I had two other posts I wanted to include, but I realized that they were really just rants against a particular theological point of view. I figured my time was better spent doing something constructive. So this is the final post in my review of David Platt’s Radical. I hope you have enjoyed the series. You can read them all right here (though you should note they are in reverse order).
A more robust Trinitarian theology would’ve helped strengthen every single point David Platt made and would’ve kept him from a number of the errors into which he ventures.
Why do Evangelical pastors and theologians assume the Trinity has nothing to contribute to the conversations the church is having about politics, justice, evangelism, and social ethics?
I know this may seem like an abstract question about an abstract doctrine that is better left to the dusty bookshelves of Moltmann, Barth, and Augustine. We figure it’s something those old timers in church history argued about, but who cares about it now? We moderns have more important things to talk about like God’s hatred for sinners and His love for his own self-glorification
But the Trinity? We assume, to our own detrmiment, that it’s a doctrine merely for scholastic reflection, but doesn’t really touch down in everyday life.
I want to propose, instead that the Trinity is a necessary prerequisite to understanding what Christians are to do in the contemporary culture and Platt has missed a great opportunity to make his argument much stronger. I want to suggest that the Trinity matters to what we have to say about caring for the poor. I want to argue that we have shot ourselves in the foot in the Abortion debate because we’ve missed the power of the doctrine of God’s Tri-unity to help shape, engage, and live out our beliefs.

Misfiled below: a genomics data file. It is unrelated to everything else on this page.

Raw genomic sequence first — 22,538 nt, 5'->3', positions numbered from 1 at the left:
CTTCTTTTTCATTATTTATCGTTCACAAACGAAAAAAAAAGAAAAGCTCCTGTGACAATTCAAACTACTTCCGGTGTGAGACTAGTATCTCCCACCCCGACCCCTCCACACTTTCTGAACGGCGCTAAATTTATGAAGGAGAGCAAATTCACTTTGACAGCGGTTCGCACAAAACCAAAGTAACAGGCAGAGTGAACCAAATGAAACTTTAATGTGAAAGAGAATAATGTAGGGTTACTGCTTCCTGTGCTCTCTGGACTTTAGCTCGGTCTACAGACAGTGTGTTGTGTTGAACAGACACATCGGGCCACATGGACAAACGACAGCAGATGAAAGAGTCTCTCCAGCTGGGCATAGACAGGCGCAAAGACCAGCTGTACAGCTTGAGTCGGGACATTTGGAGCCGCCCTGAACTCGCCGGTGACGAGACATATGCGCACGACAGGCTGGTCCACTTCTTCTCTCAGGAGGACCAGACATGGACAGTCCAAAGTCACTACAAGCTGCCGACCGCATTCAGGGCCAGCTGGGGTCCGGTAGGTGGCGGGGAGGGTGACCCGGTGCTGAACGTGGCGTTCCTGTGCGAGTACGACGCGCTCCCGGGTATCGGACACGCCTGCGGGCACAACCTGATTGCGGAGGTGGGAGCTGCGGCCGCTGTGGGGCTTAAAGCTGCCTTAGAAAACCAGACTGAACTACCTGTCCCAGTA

And more specifically, I want to argue that the persons of the Trinity provide an Evangelical model for social interaction, and David Platt has walked right past his best theological weapon, not even giving a second thought to it.
The basic rundown is this:The three persons of the Trinity, though distinct from one another, are united in a loving union. This union of perfect love created the world out of an overflow of love – perfect love desires nothing more than to give itself away. When creation fell into sin under the guidance of Adam and Eve, God took His perfect love a step further. Though they did not need to, the Father, Son, and Holy Spirit gave themselves up for their enemies. The Son, the most physical example of this, gave up His glory to become a human. He humbled himself even to the point of death, even death on a cross – the most humiliating death in world history. He later, by the power of the Spirit, resurrected from the dead in defeat of death and the forces of evil and chaos in the world. This, in short, is called the gospel and it is from first to last about the Trinity. It was planned by the Father before the creation of the world, enacted by the Son, and is continued in the church by the indwelling power of the Holy Spirit.
Now, this is a quick rundown of a complex doctrine. But here’s what we have:
- God’s central character attribute is love. This love was core to his character prior to the creation of the world. Indeed, it was the reason for creation.
- That love was self-less (not self-centered). Each member of the Trinity loved the other members with self-giving love. That self-giving love extended to the creation – and then later to fallen creation. David Platt could argue that in God’s unity the persons loving each other mean that God loves himself. Okay, that’s fine. But the Trinitarian description of such a love moves it into the self-less category, not the selfish category.